Core Skills: Perception

All mountain biking moves are triggered by your perception of your riding environment and how you see yourself and your bike going through. 
Maintaining awareness of where you can go, what you can do and how your bike will react is a skill in itself.

 

Look ahead to where you want to go

This sounds obvious, but most of the trajectory mistakes that lead to a crash are due to looking at what is not on your path. Looking forward to where you want to put your wheels is key. If you’re looking at something else while riding, the tilt of your head will put you off balance and you’ll start turning towards it. So you must ignore what isn’t in your way and just look towards where you want to go.

Graphic: Red arrow = braking distance; look further or crash

 

Look as far as you can stop

Always look as far as you can brake, so you can stop before hitting an obstacle you can’t overcome. You will need to practice braking on various surfaces to have a better idea of where to look. But as a rule of thumb: look further ahead going fast on a downhill; look closer going slower; look as far as you can see the trail on a curve.

 

Plan ahead

You must always plan your next move after the obstacle. If you just keep looking at the obstacle and not beyond it, you will be unprepared for what lies ahead and may something you haven’t seen.

Graphic: Think ahead of you moves, never look at your front wheel getting over/down obstacles

 

Roll over it

Your bike can take a lot of abuse, and can roll over a wide range of obstacles. You can roll straight over pretty much everything that is 1/4 of your wheel – this means almost 6 inches. There are few obstacles found on trails that are larger than 5 inches. 
You must experiment going over obstacles. Take time finding increasingly bigger obstacles ,like rocks (start small – don’t go bigger than 5/6 inches), hit them straight on and pay attention to the consequences on your speed and your balance.

Graphic: The wheels can get over almost anything 1/4 of their size but beware of the impact

 

The ground brakes for you

Every obstacle you hit stops your bike’s forward motion. If you’re getting on rough terrain you’ll need to pedal much harder. If you’re going down a rough section your bike will abruptly slow down.

Graphic: very rough surface, like a rock garden, will eat up all your speed

Get a grip

Your tires, if in good condition, can provide you with amazing grip as long as enough weight is applied to them to keep some traction. 
The grip is the tire’s ability to keep traction despite the forces applied to it. If those forces become greater than the tire’s traction abilities it will immediately start to drift.

The ground surface will greatly modify your tire’s traction capabilities. Therefore, it is important to always identify the soil types conditions. Here is a list, going from strongest grip to weakest grip:

  • Ideal Conditions: Moist, hard packed soil offers the most grip, allowing the tires’ knobs to dig in.
  • Hard packed and dry, dry stone: The compacted soil and stone surface offers a lot of grip to tire rubber. Be careful with dust that is a loose element on a hard surface.
  • Loose surfaces, dirt or sand: Loose surfaces offer very little grip at first, but as soon as the tires dig in (turning or braking) it suddenly provides a lot of grip. This makes it difficult to negotiate.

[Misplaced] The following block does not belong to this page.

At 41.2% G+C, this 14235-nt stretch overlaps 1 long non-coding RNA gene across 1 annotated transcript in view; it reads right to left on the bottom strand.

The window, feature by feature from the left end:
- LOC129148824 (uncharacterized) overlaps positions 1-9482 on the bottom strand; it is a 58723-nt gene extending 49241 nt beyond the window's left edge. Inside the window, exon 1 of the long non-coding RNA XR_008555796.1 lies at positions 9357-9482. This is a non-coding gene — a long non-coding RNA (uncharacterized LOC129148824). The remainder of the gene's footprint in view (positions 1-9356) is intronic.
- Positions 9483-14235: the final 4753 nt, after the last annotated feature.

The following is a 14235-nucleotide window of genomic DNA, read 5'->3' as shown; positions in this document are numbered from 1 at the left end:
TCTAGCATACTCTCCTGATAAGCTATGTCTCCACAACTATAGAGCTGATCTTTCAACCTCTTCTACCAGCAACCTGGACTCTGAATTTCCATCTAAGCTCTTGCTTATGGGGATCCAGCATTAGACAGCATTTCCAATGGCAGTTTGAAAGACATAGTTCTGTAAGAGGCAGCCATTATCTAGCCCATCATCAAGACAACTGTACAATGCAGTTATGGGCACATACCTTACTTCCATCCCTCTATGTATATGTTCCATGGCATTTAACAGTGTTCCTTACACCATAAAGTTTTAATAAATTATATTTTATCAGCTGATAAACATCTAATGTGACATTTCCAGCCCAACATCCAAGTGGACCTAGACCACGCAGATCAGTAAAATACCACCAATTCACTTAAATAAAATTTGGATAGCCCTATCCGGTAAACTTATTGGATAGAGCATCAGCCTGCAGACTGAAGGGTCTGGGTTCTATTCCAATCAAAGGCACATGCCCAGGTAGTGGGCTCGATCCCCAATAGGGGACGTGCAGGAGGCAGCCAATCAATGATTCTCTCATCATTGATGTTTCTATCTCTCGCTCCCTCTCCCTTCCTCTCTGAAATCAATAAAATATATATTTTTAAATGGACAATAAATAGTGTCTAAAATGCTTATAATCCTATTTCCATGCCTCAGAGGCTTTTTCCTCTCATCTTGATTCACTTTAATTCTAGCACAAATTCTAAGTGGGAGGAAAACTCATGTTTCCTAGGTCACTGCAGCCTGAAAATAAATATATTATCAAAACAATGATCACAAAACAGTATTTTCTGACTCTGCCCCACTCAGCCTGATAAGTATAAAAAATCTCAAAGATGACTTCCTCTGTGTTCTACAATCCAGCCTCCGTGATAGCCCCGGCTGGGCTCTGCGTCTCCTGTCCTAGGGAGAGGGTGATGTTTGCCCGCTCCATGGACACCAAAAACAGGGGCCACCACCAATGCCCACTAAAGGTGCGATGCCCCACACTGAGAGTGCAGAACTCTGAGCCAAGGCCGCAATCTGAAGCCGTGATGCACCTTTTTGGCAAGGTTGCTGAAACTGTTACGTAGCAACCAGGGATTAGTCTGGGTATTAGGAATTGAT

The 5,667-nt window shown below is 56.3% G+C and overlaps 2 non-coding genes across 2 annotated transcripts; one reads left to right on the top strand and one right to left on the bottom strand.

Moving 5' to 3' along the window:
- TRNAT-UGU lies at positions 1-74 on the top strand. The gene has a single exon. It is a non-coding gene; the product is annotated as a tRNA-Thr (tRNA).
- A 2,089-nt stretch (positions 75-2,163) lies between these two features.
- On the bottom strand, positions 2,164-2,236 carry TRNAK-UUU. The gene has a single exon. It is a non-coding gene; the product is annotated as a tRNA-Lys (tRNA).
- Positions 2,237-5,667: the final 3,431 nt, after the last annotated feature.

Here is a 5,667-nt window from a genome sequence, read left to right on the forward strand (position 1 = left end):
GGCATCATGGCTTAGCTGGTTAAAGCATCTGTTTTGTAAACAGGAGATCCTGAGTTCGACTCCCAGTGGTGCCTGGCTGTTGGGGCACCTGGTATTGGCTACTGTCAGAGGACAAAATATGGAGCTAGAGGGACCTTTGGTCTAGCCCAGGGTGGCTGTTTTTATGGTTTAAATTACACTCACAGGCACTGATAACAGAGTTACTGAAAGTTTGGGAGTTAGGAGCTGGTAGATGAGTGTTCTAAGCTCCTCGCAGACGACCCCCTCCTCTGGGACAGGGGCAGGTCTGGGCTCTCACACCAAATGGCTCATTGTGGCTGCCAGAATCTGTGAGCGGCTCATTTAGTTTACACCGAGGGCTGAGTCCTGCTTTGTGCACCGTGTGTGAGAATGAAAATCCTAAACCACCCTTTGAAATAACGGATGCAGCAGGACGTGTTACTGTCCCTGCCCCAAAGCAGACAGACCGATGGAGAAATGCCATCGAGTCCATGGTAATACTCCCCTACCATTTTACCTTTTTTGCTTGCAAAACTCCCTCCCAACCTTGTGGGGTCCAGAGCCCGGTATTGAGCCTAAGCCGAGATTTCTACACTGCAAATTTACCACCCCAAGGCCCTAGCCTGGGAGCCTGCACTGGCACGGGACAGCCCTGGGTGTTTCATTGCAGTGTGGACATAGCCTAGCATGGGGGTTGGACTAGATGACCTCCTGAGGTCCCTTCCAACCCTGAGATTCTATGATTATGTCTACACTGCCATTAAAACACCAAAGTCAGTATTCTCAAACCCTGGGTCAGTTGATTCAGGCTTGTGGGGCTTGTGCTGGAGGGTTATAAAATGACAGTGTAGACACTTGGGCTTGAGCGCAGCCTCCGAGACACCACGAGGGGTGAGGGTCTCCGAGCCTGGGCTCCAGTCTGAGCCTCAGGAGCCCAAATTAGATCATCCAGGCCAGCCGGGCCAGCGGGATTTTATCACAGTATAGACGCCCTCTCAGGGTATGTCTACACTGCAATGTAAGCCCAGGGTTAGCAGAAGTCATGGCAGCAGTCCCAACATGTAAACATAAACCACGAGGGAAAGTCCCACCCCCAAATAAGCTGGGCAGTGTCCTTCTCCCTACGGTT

• Debris: Trails are often covered in debris such as dead leaves. Like loose surface a layer of debris provide almost no grip until the tire manage to get through.
  • Mud: Clay, when damp, is like soap. This requires pushing the tires down to a more solid layer of dirt. Mud covering a hard surface makes the surface extremely slippery. Beware of rocks and roots covered by a layer of liquid mud.
  • Gravel: Gravel is certainly the most unstable ground surface. Gravel reacts like ball bearings. A thin layer of gravel on a very hard surface is the most hazardous configuration. A thick layer requires the rider to dig the tire in order to achieve traction.

 

Gravity play

All the challenges in mountain biking lie in counterbalancing gravitational forces. When your front wheel hits a rock you’re thrown forward. Looking at it closer you’ll understand that your bike is stopped by the impact but your body keeps going forward. If you’re going too far forward you’ll go over the bar.

While riding a trail you will constantly have to anticipate moments of impacts and prepare for them. You’ll have to adopt a posture that will let you absorb the impact before you’ll have reached the limit of your balance on the bike.

Graphic: Your body is independent from your bike. If your bike stops, your body will keep going forward

Hit obstacles straight on

Imagine every stone giving a kick to your front wheel. The kick can be very powerful. The bigger the obstacle, the bigger is the kick.
If the obstacle kicks your wheel straight on you’ve got all your mass aligned to resist it. But if you are hitting the obstacle with an angle it will kick your front wheel sideways – there will be no way to get it back online and you’ll crash.
Always plan to hit an obstacle as straight on as possible.

 

The straightest line is the best

As soon as you’re hitting a rough zone try as much as you can to cut through it. Steering generously while going over a rocky zone increases your chances of jack-knifing and wedging your wheel in a gap between two stones. Hold firm, get the right posture, stay relaxed and let the bike do its work. Just make sure there aren’t any obstacles along the rough section that your wheel can’t go over.

 

Practice: Look at the trail.

Practice braking down a trail section into a series of obstacles.